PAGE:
Vriti Bhagat
Vriti Bhagat, graduate research assistant, Dr. Bruce Verchere's Lab, BC Children's Hospital; PhD student, Pathology and Laboratory Medicine, Faculty of Medicine, University of British Columbia

Vriti Bhagat is a graduate student pursuing a PhD in Pathology and Laboratory Medicine at the University of British Columbia (UBC). She works as a graduate research assistant in Dr. Bruce Verchere’s lab at BC Children’s Hospital with a focus on understanding diabetes in children. Vriti will be one of five panellists at the Women in Science event on Feb. 9, 2023.

Finding inspiration all around me

My current research interests stem from a passion to learn about the intricacies of diabetes, and develop therapies for those living with the disease. Growing up in a South Asian community, which is disproportionately impacted by type 2 diabetes, I knew many people who were living with the condition, including my own family members. I was inspired to pursue a career in science to help my community better understand and be equipped with the tools to manage their diabetes.

This budding interest was nurtured by my mom, who is my biggest role model. She completed two master's degrees while shouldering household duties at a time when women were discouraged from pursuing higher education in India.

My mom’s commendable work ethic and courage to challenge the status quo helped me build my confidence as a woman of colour to pursue higher education.

Vriti's Bachelor of Science graduation picture
Vriti's Bachelor of Science graduation picture

Education as a window of opportunity

Like many students entering university, I was unsure of what program I wanted to major in for my bachelor’s degree. Through my family doctor, who also completed their education at UBC, I discovered a unique program, in which I could create a degree tailored to my own interests. I worked with world-renowned genomics researcher Dr. Jennifer Gardy as my mentor. She helped me tailor my undergraduate degree to integrate my passions for genetics, immunology and physiology with a focus on diabetes. She also openly shared her personal experiences of being a woman in science. None of my family members or friends at the time were in research, so having her to inform my career path was invaluable.

By the time I reached graduate school, I knew I wanted to understand the molecular mechanisms that contribute to the pathogenesis of diabetes. I reached out to Dr. Verchere whose research I learned about through an upper-year physiology course. He had lectured on prohormone processing in the pancreas, which is an important step in regulating blood sugar levels.

Working under his supervision, I am studying how hormones involved in regulating blood sugar levels (e.g. insulin) are produced in healthy individuals, and how these processes become impaired in individuals living with diabetes. I hope to advance knowledge of potential new targets for the treatment of diabetes, and to identify new biomarkers to improve our ability to predict the likelihood of developing diabetes in children. About 30,000 children in Canada are living with type 1 diabetes, and 1.54 per 100,000 children under 18 are diagnosed with type 2 diabetes annually, with the prevalence of diabetes increasing each year.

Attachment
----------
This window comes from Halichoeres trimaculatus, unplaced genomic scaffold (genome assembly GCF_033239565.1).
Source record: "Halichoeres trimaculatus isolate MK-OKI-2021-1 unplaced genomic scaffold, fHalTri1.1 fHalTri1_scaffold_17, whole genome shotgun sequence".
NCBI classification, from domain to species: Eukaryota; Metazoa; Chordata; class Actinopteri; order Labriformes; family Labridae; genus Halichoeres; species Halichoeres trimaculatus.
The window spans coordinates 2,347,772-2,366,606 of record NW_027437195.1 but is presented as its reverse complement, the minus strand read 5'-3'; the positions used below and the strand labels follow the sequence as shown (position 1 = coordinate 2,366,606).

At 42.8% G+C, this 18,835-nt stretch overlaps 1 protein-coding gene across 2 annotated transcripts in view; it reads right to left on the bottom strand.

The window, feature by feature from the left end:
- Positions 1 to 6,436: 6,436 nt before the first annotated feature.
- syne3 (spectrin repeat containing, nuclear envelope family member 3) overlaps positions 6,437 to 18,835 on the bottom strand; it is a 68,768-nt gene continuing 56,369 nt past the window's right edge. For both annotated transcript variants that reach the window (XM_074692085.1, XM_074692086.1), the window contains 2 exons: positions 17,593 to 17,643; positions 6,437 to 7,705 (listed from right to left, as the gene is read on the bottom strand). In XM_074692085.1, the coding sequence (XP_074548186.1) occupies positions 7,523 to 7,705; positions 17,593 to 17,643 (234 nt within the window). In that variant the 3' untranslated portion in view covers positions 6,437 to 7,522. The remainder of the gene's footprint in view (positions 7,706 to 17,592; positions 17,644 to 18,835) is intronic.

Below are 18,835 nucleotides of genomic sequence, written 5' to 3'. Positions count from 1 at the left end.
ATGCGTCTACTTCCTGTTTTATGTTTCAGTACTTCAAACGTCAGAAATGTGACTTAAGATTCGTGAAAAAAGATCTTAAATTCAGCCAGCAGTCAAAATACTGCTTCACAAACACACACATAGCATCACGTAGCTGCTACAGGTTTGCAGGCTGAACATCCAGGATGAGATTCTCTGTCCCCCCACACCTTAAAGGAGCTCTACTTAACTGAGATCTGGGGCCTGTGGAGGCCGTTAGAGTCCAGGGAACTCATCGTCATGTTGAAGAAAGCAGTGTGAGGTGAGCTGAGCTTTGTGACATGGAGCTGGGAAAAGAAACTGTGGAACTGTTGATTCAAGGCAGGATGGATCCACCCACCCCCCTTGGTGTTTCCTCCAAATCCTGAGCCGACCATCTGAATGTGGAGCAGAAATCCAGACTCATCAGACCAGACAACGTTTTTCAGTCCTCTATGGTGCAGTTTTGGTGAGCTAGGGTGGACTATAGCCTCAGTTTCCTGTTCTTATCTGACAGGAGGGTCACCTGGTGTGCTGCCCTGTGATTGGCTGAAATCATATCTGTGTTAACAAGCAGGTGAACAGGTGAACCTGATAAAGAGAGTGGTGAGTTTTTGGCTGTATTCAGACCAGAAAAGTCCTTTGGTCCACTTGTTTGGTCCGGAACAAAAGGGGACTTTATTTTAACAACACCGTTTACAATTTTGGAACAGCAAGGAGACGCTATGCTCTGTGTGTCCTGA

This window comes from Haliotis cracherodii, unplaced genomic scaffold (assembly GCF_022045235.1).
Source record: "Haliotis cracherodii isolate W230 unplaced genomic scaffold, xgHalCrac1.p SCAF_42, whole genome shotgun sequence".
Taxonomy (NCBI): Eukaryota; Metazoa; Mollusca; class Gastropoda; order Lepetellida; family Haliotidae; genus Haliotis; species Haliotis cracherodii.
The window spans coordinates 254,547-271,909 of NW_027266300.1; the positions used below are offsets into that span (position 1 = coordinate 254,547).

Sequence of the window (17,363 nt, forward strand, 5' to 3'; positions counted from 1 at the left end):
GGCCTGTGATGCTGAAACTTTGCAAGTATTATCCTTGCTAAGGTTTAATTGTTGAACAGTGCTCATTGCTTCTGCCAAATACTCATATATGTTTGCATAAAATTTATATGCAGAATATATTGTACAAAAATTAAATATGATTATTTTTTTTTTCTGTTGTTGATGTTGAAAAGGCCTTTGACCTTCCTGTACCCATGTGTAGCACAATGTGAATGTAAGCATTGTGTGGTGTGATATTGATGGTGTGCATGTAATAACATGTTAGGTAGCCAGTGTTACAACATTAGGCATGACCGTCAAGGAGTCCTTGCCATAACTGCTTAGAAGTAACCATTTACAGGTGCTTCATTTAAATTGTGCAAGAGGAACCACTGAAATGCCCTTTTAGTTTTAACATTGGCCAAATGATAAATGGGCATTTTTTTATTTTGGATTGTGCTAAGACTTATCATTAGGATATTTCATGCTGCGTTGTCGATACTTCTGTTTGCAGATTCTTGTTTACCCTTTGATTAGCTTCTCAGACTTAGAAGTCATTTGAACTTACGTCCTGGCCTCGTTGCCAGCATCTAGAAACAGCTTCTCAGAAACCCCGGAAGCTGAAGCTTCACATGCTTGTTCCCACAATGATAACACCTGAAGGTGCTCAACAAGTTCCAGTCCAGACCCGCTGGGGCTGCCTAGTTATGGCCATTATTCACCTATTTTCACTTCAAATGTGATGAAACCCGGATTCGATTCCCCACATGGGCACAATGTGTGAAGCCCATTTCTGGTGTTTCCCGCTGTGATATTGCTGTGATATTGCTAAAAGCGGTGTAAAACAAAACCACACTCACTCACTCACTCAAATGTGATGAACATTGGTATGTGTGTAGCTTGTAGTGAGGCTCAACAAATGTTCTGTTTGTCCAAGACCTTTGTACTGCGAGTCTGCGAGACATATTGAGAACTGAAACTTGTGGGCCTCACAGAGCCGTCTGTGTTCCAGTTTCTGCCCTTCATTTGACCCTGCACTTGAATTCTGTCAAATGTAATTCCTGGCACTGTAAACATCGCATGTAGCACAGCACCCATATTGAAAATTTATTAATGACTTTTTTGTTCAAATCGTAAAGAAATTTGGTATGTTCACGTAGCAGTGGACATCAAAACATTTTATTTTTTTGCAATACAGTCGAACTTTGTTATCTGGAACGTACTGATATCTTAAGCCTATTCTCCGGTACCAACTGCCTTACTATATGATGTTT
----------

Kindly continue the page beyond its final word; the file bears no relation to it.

Vriti and her lab mate working in the lab
Vriti and her lab mate working in the lab. Photo credit: Gabrielle Savage

Be brave and take that first leap of faith

I encourage young women and girls who are considering a science career to be brave and take that first leap of faith because the worst thing that can happen is things don't go your way and you move on. But the best thing that can happen is things work out! When I am afraid of trying something new, I maintain the mindset of, “What if things work out better than I imagined?”

I learned to create opportunities for myself while I was seeking my first research position as an undergraduate student. I reached out to many professors inquiring about opportunities to work in their lab but did not hear back. However, I remained persistent and after following up and emphasizing my interest in their research, I landed my first summer research position.

My career path would not have been possible if it were not for all the women who came before me who fought for these opportunities. Throughout my undergraduate and graduate studies, I have been fortunate to be surrounded by supportive peers and supervisors. I consider myself very privileged, and am thankful to be in this position.

More early exposure to science is needed

Women and other underrepresented groups still face systemic barriers today. Supporting more women to be in leadership positions, especially in traditionally male-dominated disciplines, would provide young women with more role models to look up to.

Growing up, I had limited knowledge about women in science. In elementary and high school, the contributions of women to scientific advancements were rarely mentioned, and I was unaware that a career in research was possible.

Outreach events like Women in Science encourage more girls and young women to recognize that a career in science is an option. I am hopeful that introducing them to career options in the sciences in high school or even earlier will empower them to pursue their dreams.

Join us as we celebrate International Day of Women and Girls in Science
Thursday, Feb. 9, 2023
Click here for event details

Registration is open to high school students, university students, the health science community and the general public. The curriculum and discussion will be targeted for a grade 10–12 education level. The event will be hybrid with the option of attending in-person or virtually.

To read more profiles and keep on top of the latest research in child health, be sure to follow us on social media:

Facebook | LinkedIn | Twitter | Instagram